Love what you do, then it doesn’t feel like work. Leave your computer at your desk. When you go home, turn it off. Reboot. Get some sleep, have time with your family and friends. The work will be there in the morning. Do NOT start your morning on your phone. Work out. Have breakfast. Meditate. Yoga. Take your kids to school. Whatever it is, start your day your way — don’t let someone else dictate your start. When you get to work, tackle the one thing. If you could only do one thing today, what is the one thing that would provide the most value or advancement to your goals? Do that first. Then, and only then, you can attack your inbox — which is filled with other people’s priorities.

None of us are able to achieve success without some help along the way. Is there a particular person who you are grateful towards who helped get you to where you are? Can you share a story?

My Mom, Anne Moses. She started her own law firm from scratch because the South didn’t value female attorneys when we first moved down there. She is the best networker I have ever seen and built a client base in a town that she had zero connections in. I get my work ethic from her, but also her sense of priorities. She never missed any of my games, concerts, or anything important to me growing up. She was always there and made sure that her kids came first. I know she missed a few business opportunities due to that choice. Life is short. You should spend it on what is most important to you. An extra meeting isn’t going to be the thing you value and remember.

What are some of the goals you still have and are working to accomplish, both personally and professionally?

Professionally — I see the results we generate for our corporate partners by tapping into the inventive solutions of startups and new technologies. I want to leverage that mojo to change the world. What if the biggest brands and best sustainable packaging startups could come together and solve the plastics problem? What if corporations started funding and piloting with female-founded companies — could that start to change the wage gap? How can we leverage this dynamic to make real change in the world, beyond all the financial growth we generate?

Personally — I just had a baby boy in September. So right now, I am working on trying to sleep through the night. I am trying to find a balance between my love and passion for VentureFuel and the desire to spend every possible second with my wife and son.

What do you hope to leave as your lasting legacy?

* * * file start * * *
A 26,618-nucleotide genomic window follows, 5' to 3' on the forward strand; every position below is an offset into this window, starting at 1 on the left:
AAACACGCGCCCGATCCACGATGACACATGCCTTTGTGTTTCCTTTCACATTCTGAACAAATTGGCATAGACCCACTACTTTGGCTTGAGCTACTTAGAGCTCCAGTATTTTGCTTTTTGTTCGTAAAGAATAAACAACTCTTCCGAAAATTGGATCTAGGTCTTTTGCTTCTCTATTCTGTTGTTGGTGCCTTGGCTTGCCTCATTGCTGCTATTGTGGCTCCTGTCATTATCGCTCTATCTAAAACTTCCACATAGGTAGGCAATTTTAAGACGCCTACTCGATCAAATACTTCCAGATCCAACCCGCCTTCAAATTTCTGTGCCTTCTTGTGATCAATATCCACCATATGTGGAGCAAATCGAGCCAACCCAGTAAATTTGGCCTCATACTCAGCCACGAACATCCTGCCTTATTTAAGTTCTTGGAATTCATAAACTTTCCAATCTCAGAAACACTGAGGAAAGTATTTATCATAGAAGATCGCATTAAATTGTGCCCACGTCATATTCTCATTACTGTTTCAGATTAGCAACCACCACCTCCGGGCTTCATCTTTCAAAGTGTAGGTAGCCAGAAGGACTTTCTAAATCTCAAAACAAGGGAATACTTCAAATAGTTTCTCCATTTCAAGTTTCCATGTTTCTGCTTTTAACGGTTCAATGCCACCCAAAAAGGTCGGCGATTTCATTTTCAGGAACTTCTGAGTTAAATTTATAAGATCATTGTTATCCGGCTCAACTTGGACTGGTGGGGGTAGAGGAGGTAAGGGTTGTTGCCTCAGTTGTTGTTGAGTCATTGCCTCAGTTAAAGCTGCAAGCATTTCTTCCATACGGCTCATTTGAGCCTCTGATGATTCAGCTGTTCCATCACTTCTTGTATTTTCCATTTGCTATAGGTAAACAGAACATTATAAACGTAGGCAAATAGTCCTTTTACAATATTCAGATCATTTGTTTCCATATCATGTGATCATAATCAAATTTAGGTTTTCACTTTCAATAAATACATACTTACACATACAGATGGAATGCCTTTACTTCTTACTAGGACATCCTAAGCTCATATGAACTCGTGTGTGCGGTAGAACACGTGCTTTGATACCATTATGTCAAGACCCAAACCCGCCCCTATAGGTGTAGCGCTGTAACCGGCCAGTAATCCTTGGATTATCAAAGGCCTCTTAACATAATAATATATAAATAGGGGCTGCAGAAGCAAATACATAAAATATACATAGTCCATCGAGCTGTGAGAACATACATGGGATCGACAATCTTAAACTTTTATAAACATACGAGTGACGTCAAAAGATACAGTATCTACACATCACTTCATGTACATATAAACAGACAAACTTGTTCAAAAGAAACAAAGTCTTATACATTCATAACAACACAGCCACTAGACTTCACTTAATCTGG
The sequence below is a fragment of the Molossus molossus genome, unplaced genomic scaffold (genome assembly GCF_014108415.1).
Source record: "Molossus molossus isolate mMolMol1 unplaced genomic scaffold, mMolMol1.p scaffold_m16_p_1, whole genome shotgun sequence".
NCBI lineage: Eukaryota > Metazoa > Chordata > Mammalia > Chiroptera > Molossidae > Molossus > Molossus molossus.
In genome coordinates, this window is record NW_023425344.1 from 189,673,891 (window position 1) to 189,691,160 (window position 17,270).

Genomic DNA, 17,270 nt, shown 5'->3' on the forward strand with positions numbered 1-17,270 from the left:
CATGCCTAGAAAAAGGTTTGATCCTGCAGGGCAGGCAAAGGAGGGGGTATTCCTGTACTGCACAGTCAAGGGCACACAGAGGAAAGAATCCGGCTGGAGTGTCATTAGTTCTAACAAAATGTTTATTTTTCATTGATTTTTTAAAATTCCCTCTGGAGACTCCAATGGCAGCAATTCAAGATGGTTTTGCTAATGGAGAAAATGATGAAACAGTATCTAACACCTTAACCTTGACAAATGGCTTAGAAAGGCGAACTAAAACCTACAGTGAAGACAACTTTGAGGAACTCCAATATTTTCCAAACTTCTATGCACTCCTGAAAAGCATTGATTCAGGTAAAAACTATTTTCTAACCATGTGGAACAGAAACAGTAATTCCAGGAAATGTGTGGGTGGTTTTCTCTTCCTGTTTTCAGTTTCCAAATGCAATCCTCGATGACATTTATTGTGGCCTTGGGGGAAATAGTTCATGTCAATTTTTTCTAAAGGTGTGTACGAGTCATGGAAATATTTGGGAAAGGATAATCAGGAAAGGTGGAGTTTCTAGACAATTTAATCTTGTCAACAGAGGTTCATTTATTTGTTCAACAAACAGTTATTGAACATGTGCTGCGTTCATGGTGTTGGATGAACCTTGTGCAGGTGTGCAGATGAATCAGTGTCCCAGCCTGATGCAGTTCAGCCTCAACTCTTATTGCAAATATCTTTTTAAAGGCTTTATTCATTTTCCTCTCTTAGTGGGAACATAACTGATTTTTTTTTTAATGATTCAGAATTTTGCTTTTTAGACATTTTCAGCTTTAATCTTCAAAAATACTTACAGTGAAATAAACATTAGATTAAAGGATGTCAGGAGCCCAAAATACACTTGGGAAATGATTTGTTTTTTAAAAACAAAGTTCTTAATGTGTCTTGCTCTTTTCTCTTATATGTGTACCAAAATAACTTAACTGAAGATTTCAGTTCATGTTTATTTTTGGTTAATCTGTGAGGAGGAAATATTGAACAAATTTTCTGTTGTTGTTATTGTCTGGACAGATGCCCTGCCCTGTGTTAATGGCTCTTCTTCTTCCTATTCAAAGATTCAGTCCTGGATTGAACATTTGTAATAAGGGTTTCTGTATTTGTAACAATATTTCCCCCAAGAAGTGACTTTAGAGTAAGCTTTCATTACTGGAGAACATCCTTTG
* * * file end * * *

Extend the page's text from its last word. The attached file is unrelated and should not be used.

VentureFuel is starting to tackle a variety of meaningful challenges in the world. My hope is that we can leverage this dynamic framework of corporate/startup partnerships to solve tough problems: That we start to really improve the planet, people’s lives and leave this place better than it was when I got here.

You are a person of great influence. If you could start a movement that would enhance people’s lives in some way, what would it be? You never know what your idea can trigger!

If I could start a movement it would be called “Do Something About It.” It would be entirely around fighting the “complaint” plague. The amount of time spent on “woe is me” stories is insane. People complain about everything: politics, the weather, commercials, their commute, their spouse, their rent, their situation, someone else’s situation, their sports team, their dog, their neighbors, their neighbor’s dog. “Do Something About It: Because the Complaint Store Is Closed” — that’s the movement.

You have the time and ability to change whatever it is that is bothering you. I had a heated debate the other day with my mother, who was complaining about politics the other day. I asked her how many hours she spent per week consuming media on politics, between the news, the newspaper, the radio, and podcasts? How many hours did she spend per week complaining about the information she consumed with friends, family members, and clients? Add those two numbers, multiply by 50 weeks. Then multiply that by your hourly rate. As I see it, you have two choices: Donate that amount of money to the other candidate, or spend that number of hours campaigning for the other candidate (or, she could run for office and be the change she wants). But it works for everything. Instead of complaining about the weather, spend that time working to get a new umbrella or laying the foundation to move somewhere else or dedicating time to improving global warming. There are a lot of serious problems that deserve time and resources,but complaining doesn’t lead to solutions. Convert your frustration into action.

How can our readers follow you on social media?

LinkedIn: @fredschonenberg

Twitter: @vfinsights

Instagram: @vfinsights